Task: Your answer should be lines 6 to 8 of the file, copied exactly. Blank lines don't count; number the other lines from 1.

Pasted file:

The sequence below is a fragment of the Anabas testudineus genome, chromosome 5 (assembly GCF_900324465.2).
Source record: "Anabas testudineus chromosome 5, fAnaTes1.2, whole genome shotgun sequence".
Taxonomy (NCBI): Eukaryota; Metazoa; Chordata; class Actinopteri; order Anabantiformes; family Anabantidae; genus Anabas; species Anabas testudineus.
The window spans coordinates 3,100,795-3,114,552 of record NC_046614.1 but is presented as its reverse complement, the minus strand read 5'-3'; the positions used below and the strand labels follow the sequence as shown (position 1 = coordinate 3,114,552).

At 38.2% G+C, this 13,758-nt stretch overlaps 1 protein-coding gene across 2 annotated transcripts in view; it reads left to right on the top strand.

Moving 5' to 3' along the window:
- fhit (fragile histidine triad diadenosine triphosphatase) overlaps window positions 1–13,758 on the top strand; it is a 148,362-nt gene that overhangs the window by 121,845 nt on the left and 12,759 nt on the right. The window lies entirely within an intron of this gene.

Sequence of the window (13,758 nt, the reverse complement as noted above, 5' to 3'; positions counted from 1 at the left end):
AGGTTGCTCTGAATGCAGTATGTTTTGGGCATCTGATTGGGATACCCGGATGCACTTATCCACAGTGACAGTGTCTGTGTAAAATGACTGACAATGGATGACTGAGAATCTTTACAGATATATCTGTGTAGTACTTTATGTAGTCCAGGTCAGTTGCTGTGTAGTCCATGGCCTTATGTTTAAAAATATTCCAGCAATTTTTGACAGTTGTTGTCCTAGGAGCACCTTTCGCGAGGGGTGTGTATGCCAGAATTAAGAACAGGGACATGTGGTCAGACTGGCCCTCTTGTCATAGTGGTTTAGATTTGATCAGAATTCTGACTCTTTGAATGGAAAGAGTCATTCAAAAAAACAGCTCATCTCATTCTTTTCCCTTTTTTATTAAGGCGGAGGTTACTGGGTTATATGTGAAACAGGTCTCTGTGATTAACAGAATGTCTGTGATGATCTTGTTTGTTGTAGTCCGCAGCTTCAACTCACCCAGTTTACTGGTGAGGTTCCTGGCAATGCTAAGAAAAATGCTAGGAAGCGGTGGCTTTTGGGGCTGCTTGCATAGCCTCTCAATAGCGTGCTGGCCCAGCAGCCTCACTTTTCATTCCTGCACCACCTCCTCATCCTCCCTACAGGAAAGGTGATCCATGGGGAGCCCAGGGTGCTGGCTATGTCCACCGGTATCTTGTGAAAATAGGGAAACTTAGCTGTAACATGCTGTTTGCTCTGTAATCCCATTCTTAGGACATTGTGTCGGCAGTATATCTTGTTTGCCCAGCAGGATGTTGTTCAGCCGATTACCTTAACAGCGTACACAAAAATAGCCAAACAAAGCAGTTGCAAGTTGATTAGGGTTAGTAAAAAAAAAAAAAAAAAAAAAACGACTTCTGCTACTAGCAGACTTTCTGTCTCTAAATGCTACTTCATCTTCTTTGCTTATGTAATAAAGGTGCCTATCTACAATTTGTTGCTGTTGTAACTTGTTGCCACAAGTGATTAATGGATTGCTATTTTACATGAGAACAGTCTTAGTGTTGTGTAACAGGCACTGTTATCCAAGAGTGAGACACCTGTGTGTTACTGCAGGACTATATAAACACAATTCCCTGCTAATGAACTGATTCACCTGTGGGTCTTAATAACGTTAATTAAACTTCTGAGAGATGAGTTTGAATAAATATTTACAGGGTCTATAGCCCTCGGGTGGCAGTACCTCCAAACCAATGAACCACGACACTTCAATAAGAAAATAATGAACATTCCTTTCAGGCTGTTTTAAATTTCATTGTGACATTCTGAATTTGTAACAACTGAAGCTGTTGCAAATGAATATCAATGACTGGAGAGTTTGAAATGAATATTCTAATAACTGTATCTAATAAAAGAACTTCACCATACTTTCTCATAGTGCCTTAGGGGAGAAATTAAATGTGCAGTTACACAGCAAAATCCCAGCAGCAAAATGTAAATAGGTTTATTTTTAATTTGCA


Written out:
Moving 5' to 3' along the window:
- fhit (fragile histidine triad diadenosine triphosphatase) overlaps window positions 1–13,758 on the top strand; it is a 148,362-nt gene that overhangs the window by 121,845 nt on the left and 12,759 nt on the right. The window lies entirely within an intron of this gene.

Sequence of the window (13,758 nt, the reverse complement as noted above, 5' to 3'; positions counted from 1 at the left end):